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It's time for Carmelo Anthony and the Knicks to split up

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Once, New York was Melo's only option. Now, the Knicks need him to reconsider to move their franchise into a new era.

Adam Hunger-USA TODAY Sports

Despite a plucky start to the season, the New York Knicks are going nowhere fast. The team will finish in the lottery, which helps them not at all because the Knicks traded their unprotected 2016 pick for Andrea Bargnani. So, in fact, being in the lottery objectively hurts New York because it strengthens a rival. Alas, the Knicks are bad and there's no getting around it.

The 2016 offseason is beginning to look like a critical moment for the franchise. Carmelo Anthony, who turns 32 in May, is under contract through 2017-18. The only other veteran under contract that long is Robin Lopez, who in a perfect world would soon make way for Kristaps Porzingis at center. Porzingis is just 20, a generation younger than Melo and the very obvious future of the franchise. Melo as the franchise player and Porzingis as the franchise future seem fully incompatible based solely on timing. By the time Kristaps is ready to be a top-2 player on a good team, Melo will no longer be. This is a textbook case of two stars on different cycles.

The obvious answer, as briefly discussed in Tuesday's edition of Flanns & Zillz, is that Melo ought to be traded. The time is right for such a move. Anthony is still productive and has three years left on a max deal that will look more affordable once the cap goes up this summer. The hitch in this plan is that Melo has a no-trade clause and is known to love New York City. That clause and that fact almost completely reverse the contract situation that makes a trade viable in the first place.

As others have noted, this season and offseason are really the first times the Knicks could seriously consider a Melo trade. At all other points of his tenure in NYC, he'd either just arrived, had been approaching free agency or the Knicks were (fleetingly) awesome. The perfect storm of Melo being under contract and the Knicks being bad has just arrived in the past year and a half. Still, that means nothing if Melo won't consent to a trade.

Everyone interested in Melo's future, and by extension the future of the Knicks, will be reading tea leaves every time he talks. So far, Anthony's commentary on his future has focused on what the Knicks need to do to get back into the playoff conversation. There's been an awful lot of Rajon Rondo talk, with Melo apparently attempting to recruit him to NYC this summer. Rondo is fine and would be an upgrade on Jose Calderon as a distributor. But at the price tag Rondo will bring, the Knicks could do so much better for the long-term development of Porzingis and the roster in general.

This is the problem with keeping Melo: he's expecting more veteran help and the Knicks should not be investing in older players at this point. It doesn't help that Phil Jackson is apparently putting out test kites for a plan in which he coaches home games and Kurt Rambis is retained to serve as the head coach on the road. In that linked Ramona Shelburne piece, she reports that Jackson feels a sense of urgency to right the Good Ship Knicks. If Jackson is suggesting he rekindles his coaching career, that urgency is likely to come with veteran players. The future is never close enough in New York.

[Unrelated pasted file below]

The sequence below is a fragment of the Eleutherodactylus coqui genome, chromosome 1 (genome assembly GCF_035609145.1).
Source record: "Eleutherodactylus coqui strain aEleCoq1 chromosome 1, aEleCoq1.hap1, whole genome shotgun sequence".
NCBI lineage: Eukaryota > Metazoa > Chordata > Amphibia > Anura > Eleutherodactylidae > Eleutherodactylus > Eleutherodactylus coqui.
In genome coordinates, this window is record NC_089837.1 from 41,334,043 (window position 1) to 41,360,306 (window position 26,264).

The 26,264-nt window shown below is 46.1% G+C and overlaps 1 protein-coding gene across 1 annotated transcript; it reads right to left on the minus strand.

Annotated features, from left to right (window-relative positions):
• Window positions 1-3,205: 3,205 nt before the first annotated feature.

A sane franchise would assess Melo's value around the league, develop a list of potential trades with teams that have a shot at convincing Melo to waive the no-trade clause, watch teams struggle to land top free agent targets in early July and pull the trigger on the best option thereafter. The shallow free agent pool and giant pot of collective cap space is bound to leave teams riddled with questions. Let Melo be the answer for one lucky team, whether that's the Lakers (L.A. is glamorous), Rockets (compete for a title with James Harden), Mavericks (no income tax in Texas, be Dirk's successor and become a future Mark Cuban investment partner), Celtics (a competitive young team with a respected coach) or the Wizards (Baltimore's your real hometown, right?).

L.A. has Julius Randle. The Rockets have picks. Dallas has Dwight Powell, Justin Anderson and perhaps there's mutual interest in a Chandler Parsons sign-and-trade. (Parsons is five years younger than Anthony.) The Celtics have a slew of draft picks. The Wizards have Otto Porter and Kelly Oubre.

The pitfall here is what happens if New York tries to trade Melo and he won't consent to any team willing to give up assets for him. If Melo is only willing to go to Miami, and Miami is only offering Tyler Johnson, a Hassan Whiteside sign-and-trade and Josh Richardson, the Knicks will find themselves at an impasse and will eventually be forced to convince Melo to pick another city, keep Melo for the rest of his contract or take a less favorable deal just to end the drama.

In some ways, the leverage the Knicks used back in late 2010 and early 2011 to pry Melo from Denver may come back to haunt New York. Back then, Anthony was adamant that he'd only re-sign with the Knicks and maybe the Nets, so only the Knicks and Nets were involved in trade bidding. The Knicks used that leverage to negotiate a tough deal. It ended up being a good deal for the Nuggets because GM Masai Ujiri and his ownership team was willing to be patient and string the Knicks along until they added more assets to the offer and James Dolan got twitchy.

The Knicks must now find a way to gain an advantageous position in a situation limited by the whims of Carmelo Anthony. What goes around comes around.

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